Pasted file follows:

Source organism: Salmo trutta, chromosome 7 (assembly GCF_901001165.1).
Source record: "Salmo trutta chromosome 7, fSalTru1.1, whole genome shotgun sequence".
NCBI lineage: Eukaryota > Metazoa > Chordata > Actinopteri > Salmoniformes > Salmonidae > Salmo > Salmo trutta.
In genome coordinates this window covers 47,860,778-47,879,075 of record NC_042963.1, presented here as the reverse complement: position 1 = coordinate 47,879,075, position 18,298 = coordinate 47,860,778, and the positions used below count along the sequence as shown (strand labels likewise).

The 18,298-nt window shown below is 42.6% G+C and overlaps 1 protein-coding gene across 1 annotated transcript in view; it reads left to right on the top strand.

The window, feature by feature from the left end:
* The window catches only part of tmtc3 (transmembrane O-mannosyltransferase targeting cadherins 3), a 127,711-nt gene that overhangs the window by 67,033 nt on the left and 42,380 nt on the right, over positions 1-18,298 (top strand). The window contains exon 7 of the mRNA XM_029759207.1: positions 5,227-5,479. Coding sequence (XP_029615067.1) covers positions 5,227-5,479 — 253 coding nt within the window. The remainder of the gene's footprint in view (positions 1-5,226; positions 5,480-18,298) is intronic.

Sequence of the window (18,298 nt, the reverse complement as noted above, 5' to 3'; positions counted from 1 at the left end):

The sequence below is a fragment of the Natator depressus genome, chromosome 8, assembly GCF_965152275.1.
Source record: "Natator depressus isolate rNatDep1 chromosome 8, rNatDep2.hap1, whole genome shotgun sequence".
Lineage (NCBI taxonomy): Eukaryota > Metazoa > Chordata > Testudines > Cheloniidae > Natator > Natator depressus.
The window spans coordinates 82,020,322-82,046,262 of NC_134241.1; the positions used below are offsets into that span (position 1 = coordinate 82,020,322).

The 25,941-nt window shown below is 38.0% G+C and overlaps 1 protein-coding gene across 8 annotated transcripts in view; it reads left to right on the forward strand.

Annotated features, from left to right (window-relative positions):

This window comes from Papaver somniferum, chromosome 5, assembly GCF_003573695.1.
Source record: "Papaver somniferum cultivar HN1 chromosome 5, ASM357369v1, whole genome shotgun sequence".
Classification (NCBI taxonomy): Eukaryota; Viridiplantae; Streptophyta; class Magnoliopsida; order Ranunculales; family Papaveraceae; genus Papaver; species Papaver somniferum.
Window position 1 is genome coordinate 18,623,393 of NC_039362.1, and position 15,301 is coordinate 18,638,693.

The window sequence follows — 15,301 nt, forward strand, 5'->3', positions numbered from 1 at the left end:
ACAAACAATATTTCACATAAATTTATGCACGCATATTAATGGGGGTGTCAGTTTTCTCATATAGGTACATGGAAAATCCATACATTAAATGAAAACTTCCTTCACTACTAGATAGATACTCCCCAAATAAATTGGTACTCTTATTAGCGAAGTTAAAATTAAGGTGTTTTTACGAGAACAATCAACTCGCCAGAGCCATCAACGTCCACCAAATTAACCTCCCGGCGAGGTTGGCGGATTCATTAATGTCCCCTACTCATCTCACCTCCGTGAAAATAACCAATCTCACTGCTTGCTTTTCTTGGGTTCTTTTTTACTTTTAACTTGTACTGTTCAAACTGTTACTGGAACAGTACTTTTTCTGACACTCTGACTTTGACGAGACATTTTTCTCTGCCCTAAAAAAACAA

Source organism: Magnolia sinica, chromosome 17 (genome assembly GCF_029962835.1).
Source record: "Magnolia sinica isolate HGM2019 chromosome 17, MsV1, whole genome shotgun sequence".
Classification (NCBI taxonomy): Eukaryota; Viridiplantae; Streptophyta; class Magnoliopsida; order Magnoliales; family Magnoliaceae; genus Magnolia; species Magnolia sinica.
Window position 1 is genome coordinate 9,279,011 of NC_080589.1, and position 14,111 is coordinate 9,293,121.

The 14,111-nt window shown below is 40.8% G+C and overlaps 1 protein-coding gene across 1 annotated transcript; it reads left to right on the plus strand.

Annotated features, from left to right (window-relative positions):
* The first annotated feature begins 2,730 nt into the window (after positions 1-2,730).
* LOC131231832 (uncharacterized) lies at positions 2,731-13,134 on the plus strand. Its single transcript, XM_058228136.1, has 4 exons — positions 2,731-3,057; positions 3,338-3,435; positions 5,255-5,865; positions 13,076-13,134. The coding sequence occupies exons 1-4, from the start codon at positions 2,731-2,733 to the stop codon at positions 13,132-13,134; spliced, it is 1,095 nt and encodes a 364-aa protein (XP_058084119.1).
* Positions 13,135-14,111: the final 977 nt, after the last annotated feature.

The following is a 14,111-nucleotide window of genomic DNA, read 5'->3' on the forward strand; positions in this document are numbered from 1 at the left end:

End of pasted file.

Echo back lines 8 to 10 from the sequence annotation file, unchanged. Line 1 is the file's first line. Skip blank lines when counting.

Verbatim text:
Sequence of the window (18,298 nt, the reverse complement as noted above, 5' to 3'; positions counted from 1 at the left end):

The sequence below is a fragment of the Natator depressus genome, chromosome 8, assembly GCF_965152275.1.
Source record: "Natator depressus isolate rNatDep1 chromosome 8, rNatDep2.hap1, whole genome shotgun sequence".